Precipitous Labor: Causes & Complications | Scott Goodwin Law

Precipitous Labor: Causes & Complications

by / Wednesday, 03 May 2023 / Published in Birth Trauma
Crying baby laying on back.

If you’ve ever been in the situation of eagerly awaiting the news that a baby has been born, you know that going through labor often takes a long time. There are multiple stages of labor and each stage can easily take several hours. According to the March of Dimes, the first stage of labor can last between 12 and 19 hours for first-time mothers and closer to 14 hours for those who have given birth before, plus an additional 4 to 8 hours of active labor. But, in some cases, a mother might experience a much faster labor process.

Precipitous labor is when labor happens very quickly and shortly, within three hours of the start of regular contractions. In cases of precipitous labor, contractions start suddenly and continue with little time between contractions. Contractions are also consistently strong and painful rather than gradually building in intensity. 

Causes of Precipitous Labor

It’s not known exactly what causes precipitous labor, but several things are believed to be risk factors, including:

  • A mother being a teenager or in their early 20s at the time of delivery
  • A baby that weighs under 5.5 pounds
  • High maternal blood pressure/preeclampsia
  • Prior history of precipitous labor
  • Placental abruption
  • Having given birth before

Risks & Complications With Precipitous Labor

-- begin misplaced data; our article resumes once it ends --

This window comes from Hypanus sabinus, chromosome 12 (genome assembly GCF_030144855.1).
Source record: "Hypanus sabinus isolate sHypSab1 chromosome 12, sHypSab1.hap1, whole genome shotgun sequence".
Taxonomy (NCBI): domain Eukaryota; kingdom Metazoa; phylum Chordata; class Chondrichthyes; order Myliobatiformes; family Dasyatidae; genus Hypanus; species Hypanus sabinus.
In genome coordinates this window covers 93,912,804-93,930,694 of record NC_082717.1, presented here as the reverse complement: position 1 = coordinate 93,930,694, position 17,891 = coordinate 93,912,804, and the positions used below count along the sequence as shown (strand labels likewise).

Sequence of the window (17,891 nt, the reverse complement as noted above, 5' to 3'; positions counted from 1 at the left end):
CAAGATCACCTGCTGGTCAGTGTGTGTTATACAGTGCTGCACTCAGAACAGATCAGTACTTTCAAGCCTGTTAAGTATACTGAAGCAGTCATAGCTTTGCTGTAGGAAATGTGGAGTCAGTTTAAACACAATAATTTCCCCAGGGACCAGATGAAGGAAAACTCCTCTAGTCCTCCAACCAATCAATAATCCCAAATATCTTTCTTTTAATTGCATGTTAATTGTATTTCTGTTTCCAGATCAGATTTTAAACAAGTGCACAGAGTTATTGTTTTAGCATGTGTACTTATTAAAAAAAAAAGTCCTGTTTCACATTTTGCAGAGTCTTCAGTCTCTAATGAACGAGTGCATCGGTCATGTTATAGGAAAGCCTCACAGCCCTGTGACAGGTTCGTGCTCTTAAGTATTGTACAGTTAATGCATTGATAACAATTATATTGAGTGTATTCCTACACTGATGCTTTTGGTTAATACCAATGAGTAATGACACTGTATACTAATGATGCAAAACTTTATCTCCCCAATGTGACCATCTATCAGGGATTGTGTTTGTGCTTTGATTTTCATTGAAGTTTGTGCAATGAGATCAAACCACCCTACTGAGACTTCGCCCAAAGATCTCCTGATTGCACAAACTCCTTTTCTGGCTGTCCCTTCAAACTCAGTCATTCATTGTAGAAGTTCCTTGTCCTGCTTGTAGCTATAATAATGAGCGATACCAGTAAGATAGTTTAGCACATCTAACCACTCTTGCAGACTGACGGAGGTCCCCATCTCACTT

In addition to being very painful, precipitous labor creates risks for both the mother and the baby. For the mother, there is an increased risk for tearing/lacerations and hemorrhaging, which may require a blood transfusion. There is also a higher risk for retained placenta occurring after delivery, which can potentially be very dangerous and needs to be managed correctly. 

For the baby, precipitous birth can have a higher risk of premature birth and experiencing other complications such as nuchal cords, being in a breech position, and shoulder dystocia. If handled appropriately, negative effects of complications like nuchal cords, shoulder dystocia, and breech positions can be kept to a minimum or even completely eliminated. 

While a precipitous birth can be a very fast-paced event, it’s very important that medical professionals be trained to manage the situation and quickly handle any complications that may come up to minimize risks to both the mother and the baby.

Contact a Michigan Birth Trauma Lawyer

If you or a child was harmed during or shortly after delivery, don’t hesitate to contact a birth trauma lawyer. Even in situations like precipitous labor, where things can move and change very quickly, doctors still have a responsibility to do everything they reasonably can to prevent injuries. Very often, birth trauma cases are also cases of medical malpractice. 

At Scott Goodwin Law, we’re experienced in helping victims of birth trauma and medical malpractice in the state of Michigan. When you meet with us for a free consultation, you’ll be able to get answers to any questions you have about your case and learn more about your legal options. Even if your child is a few years old and you’re only now suspecting that they may have sustained a birth injury, you may still have legal options. Contact us today to get started.